You also assume that all of the energy that the solar panels put into the batteries will come out. Unfortunately that is not the case. The electronics monitoring the charge use some, and the charge/discharge efficiency can vary between 50-80%. Additionally, the batteries will loose between 3-20% of their charge each month.

Comment by Roland_Smith Sat May 26 11:28:08 2012

Roland --- I thought about putting in a lot of caveats, but I wanted to keep it simple. For someone who's planning on getting all of their energy from a solar system, they'd need to know all of the things that will lessen the actual amount of energy they'll get, but if you've already got panels and are just sizing up your batteries, it seems to me that using maximums like this should work. None of these factors are going to cause there to be more energy than can "fit" in the batteries, so worst case scenario, you've just slightly over-purchased on batteries.

(Or at least that's what I'm assuming. Please tell me if I'm off base there!)

Comment by anna Sat May 26 11:46:39 2012
Next to the max 40% discharging that you've already calculated in, the efficiency of the batteries will mean that you get much less out of the batteries (which essentially is what the system is about) than the solar panel put in.
Comment by Roland_Smith Sat May 26 12:20:49 2012
Roland --- But there should be less going into the batteries than I calculate too since the solar panels won't be 100% efficient, etc. What I'm trying to do is to match the batteries to the panels, not to figure out exactly how much is going to come out of the panels or out of the batteries. Am I just being dense, or are we talking about two different things?
Comment by anna Sat May 26 15:01:13 2012

Just giving you the heads-up that the complete setup might be a lot less useful than you might think.

Both the solar input and power usage will vary considerably. And I'm guessing that you will use more power in the winter because you have more time, but in that period you'll also have the least input.

That's why I would suggest you get a good charge controller that has at least a battery voltage display and preferable an indication of the charge level for each of the batteries. So you can monitor the situation for a year. Only after that will it be possible to draw real conclusions about the viability and effectiveness of solar power for you.

Comment by Roland_Smith Sun May 27 03:18:28 2012
Roland --- Got it! Luckily, I have absolutely no expectations for this system. It's more of a learning opportunity, figuring out the parts and how they hook together. Any electricity we get will make my day! :-)
Comment by anna Sun May 27 11:21:55 2012

While I can appreciate the curiosity aspect of experimenting and the satisfaction aspect of being self-sufficient, the cost of "free electricity" via PVs is about 3x the cost of grid power, not to mention the unreliability for those of us who don't live in the SunBelt. Don't forget that the capital put out for the hardware has to be spent again every 20 yrs or so and that the capital could have been earning interest for those 20 yrs....Germany is re-thinking its green energy policy now that they see the havoc PV power is recking on the European grid and the economic hardship it's placing on consummers & industry...Living with all green energy is a nice pipe-dream. I wish I could fly by flapping my arms, too. Neither is gunna happen in the real world.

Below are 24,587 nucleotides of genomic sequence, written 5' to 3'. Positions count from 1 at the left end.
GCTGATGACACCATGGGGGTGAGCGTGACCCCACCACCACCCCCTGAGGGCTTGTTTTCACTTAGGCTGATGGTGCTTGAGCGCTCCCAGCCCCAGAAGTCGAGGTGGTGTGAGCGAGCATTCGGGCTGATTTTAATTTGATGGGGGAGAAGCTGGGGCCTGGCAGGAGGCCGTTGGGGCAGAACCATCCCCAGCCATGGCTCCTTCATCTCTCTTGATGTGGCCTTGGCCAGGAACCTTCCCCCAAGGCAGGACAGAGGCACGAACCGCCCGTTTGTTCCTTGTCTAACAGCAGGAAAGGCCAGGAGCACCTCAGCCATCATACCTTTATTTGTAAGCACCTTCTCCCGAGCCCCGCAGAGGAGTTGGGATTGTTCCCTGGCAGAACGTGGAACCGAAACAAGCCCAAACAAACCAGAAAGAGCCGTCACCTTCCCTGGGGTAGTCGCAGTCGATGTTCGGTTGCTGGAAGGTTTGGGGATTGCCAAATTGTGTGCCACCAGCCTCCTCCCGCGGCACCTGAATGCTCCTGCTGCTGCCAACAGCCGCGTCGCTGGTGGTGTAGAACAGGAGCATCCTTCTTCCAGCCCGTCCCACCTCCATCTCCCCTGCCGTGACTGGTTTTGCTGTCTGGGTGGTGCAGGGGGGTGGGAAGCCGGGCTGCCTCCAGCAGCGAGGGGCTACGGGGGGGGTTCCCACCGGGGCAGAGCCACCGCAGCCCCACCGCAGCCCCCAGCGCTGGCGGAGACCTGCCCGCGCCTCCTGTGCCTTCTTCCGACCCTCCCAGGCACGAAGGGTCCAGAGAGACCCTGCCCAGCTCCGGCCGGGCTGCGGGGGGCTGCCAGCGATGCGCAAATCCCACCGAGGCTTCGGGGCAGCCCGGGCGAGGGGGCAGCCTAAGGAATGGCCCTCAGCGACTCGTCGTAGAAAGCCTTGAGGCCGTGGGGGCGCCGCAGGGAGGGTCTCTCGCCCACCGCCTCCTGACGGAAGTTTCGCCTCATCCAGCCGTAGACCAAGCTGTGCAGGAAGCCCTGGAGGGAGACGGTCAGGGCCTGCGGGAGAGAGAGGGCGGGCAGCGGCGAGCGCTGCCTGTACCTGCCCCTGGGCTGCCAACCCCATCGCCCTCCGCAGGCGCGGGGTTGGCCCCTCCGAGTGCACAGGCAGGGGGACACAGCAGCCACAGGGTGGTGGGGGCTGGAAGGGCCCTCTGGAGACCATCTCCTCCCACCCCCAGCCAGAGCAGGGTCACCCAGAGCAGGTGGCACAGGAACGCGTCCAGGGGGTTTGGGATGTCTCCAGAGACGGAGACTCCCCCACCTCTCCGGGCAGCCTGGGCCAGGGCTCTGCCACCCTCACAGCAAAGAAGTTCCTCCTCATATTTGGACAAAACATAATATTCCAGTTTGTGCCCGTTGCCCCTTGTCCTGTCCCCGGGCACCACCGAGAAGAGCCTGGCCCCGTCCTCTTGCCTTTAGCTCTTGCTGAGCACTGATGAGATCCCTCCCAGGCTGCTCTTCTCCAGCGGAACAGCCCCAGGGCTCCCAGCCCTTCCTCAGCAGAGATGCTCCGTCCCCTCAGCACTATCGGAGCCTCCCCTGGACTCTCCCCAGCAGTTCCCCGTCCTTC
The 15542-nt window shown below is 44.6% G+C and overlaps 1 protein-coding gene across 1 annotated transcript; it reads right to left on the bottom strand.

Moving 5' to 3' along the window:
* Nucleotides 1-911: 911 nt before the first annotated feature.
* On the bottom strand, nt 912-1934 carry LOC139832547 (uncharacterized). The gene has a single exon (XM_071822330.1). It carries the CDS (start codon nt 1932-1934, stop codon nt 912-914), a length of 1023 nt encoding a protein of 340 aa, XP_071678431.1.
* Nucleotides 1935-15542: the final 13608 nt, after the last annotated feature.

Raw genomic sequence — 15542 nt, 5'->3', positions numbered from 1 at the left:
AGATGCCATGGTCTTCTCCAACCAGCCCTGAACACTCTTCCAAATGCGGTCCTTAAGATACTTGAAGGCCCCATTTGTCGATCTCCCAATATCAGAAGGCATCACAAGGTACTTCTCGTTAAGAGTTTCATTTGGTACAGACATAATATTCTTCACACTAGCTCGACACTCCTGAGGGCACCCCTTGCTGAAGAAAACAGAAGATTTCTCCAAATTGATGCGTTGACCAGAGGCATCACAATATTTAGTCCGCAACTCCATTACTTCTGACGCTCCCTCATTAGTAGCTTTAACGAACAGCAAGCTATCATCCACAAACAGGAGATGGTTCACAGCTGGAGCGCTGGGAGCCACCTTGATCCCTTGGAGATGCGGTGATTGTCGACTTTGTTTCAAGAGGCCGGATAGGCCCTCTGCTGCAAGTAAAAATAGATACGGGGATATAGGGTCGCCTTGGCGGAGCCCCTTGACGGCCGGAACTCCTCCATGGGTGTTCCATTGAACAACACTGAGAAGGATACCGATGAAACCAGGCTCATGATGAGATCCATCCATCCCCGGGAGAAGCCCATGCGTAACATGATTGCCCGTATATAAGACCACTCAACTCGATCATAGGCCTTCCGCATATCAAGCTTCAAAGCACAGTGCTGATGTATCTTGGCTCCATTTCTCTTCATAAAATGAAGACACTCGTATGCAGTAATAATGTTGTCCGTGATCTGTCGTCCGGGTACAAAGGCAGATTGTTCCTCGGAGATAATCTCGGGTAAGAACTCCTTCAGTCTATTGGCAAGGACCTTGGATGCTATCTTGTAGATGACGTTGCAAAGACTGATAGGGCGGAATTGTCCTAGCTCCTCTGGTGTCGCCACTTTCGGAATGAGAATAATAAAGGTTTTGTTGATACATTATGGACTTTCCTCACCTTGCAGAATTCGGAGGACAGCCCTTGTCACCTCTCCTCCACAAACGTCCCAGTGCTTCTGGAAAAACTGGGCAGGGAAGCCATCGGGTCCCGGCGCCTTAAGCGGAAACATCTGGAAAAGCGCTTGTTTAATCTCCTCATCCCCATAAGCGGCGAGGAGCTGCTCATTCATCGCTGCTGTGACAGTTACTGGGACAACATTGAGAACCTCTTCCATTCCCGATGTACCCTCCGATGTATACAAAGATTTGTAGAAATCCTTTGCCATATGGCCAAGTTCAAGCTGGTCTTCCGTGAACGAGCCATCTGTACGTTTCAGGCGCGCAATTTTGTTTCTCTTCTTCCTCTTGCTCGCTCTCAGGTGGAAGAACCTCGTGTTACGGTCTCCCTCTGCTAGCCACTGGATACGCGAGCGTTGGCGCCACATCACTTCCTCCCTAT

Comment by doc Sun May 27 20:44:29 2012

Doc --- I think the real environmentally friendly energy solution is cutting back, not changing gears to another technology. Which isn't to say that solar or some other "green" power source might not prove its worth in the future. (That's my mildly researched opinion, subject to change. :-) )

However, at the household scale, having a small system like this to protect us during those 10 day grid outages makes sense, even if the solar power is three times as expensive and not as green as many like to think.

Comment by anna Mon May 28 07:21:14 2012

Since I'm living in Europe, I think I can have a say about the electricitry grid... Which is world-class, AFAICT. Here in the Netherlands, power outages tend to make the headlines, because they are few and far between. That's why I've never even bothered to put a UPS on my computer.

But I agree that the focus on PV is not optimal for households here in northern Europe. We tend to use more energy for heating out homes than for our electrical appliances. E.g. I use around 18-20 MJ of electricity per day (used for appliances), averaged over several years. In the same period the average amount of energy used for heating my home and producing hot water (in the form of natural gas) was 70-100 MJ per day. So if I were to look for renewable energy, I'd look for a renewable source of methane before electricity.

Comment by Roland_Smith Mon May 28 08:33:28 2012

Roland --- I'm glad you chimed in!

Over here, we measure our energy consumption in kilowatt-hours. Could I trouble you to convert from MJ? I'm always curious to hear how much energy other people use, but seem to be only able to think in terms of kilowatts. :-)